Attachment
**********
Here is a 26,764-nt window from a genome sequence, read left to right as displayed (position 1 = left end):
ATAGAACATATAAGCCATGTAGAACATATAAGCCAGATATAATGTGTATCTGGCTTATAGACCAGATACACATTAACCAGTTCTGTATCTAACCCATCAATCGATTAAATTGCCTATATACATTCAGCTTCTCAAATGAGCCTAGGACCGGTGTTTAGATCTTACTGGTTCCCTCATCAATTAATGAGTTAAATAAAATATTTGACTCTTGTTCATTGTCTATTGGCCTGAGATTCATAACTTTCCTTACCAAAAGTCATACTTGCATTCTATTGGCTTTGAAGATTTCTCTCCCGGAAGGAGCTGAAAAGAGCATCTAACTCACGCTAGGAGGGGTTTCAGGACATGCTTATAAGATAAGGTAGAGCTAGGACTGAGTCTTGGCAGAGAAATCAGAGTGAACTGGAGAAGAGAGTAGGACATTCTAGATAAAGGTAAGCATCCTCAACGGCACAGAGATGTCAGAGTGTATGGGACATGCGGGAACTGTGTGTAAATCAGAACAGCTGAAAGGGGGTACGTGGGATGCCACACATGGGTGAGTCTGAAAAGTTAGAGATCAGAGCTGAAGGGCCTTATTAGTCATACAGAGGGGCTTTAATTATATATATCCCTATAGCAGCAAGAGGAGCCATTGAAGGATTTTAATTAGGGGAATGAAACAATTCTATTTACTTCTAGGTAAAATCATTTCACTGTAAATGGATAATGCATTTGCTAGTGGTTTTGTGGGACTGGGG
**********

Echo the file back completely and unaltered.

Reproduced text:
Here is a 26,764-nt window from a genome sequence, read left to right as displayed (position 1 = left end):
ATAGAACATATAAGCCATGTAGAACATATAAGCCAGATATAATGTGTATCTGGCTTATAGACCAGATACACATTAACCAGTTCTGTATCTAACCCATCAATCGATTAAATTGCCTATATACATTCAGCTTCTCAAATGAGCCTAGGACCGGTGTTTAGATCTTACTGGTTCCCTCATCAATTAATGAGTTAAATAAAATATTTGACTCTTGTTCATTGTCTATTGGCCTGAGATTCATAACTTTCCTTACCAAAAGTCATACTTGCATTCTATTGGCTTTGAAGATTTCTCTCCCGGAAGGAGCTGAAAAGAGCATCTAACTCACGCTAGGAGGGGTTTCAGGACATGCTTATAAGATAAGGTAGAGCTAGGACTGAGTCTTGGCAGAGAAATCAGAGTGAACTGGAGAAGAGAGTAGGACATTCTAGATAAAGGTAAGCATCCTCAACGGCACAGAGATGTCAGAGTGTATGGGACATGCGGGAACTGTGTGTAAATCAGAACAGCTGAAAGGGGGTACGTGGGATGCCACACATGGGTGAGTCTGAAAAGTTAGAGATCAGAGCTGAAGGGCCTTATTAGTCATACAGAGGGGCTTTAATTATATATATCCCTATAGCAGCAAGAGGAGCCATTGAAGGATTTTAATTAGGGGAATGAAACAATTCTATTTACTTCTAGGTAAAATCATTTCACTGTAAATGGATAATGCATTTGCTAGTGGTTTTGTGGGACTGGGG